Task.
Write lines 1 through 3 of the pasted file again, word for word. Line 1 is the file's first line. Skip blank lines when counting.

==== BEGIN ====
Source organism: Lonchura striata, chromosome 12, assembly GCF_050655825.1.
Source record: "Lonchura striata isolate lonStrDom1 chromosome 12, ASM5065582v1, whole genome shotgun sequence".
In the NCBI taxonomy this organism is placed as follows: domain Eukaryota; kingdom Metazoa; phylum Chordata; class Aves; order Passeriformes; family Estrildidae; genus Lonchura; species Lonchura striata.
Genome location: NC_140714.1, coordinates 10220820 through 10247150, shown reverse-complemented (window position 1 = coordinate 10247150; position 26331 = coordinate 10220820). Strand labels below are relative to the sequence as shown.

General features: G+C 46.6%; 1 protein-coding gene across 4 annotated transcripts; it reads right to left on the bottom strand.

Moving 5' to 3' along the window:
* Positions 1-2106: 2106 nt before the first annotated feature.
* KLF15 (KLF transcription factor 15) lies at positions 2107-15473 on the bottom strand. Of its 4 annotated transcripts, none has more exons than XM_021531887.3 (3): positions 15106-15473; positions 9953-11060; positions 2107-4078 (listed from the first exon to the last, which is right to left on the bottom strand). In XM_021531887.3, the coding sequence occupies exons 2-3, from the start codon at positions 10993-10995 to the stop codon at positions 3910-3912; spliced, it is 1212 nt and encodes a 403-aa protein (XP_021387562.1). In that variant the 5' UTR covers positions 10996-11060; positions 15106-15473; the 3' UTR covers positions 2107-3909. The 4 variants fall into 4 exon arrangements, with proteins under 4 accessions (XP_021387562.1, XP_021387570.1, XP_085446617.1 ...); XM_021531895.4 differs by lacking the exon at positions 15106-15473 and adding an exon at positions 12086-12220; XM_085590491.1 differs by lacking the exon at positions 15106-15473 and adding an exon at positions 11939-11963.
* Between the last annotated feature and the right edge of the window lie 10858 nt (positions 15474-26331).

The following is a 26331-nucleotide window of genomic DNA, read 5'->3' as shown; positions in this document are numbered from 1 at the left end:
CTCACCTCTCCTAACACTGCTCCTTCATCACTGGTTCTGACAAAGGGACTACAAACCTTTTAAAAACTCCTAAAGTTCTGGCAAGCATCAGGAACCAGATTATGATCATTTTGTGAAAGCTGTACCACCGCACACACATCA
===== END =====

Source organism: Lonchura striata, chromosome 12, assembly GCF_050655825.1.
Source record: "Lonchura striata isolate lonStrDom1 chromosome 12, ASM5065582v1, whole genome shotgun sequence".
In the NCBI taxonomy this organism is placed as follows: domain Eukaryota; kingdom Metazoa; phylum Chordata; class Aves; order Passeriformes; family Estrildidae; genus Lonchura; species Lonchura striata.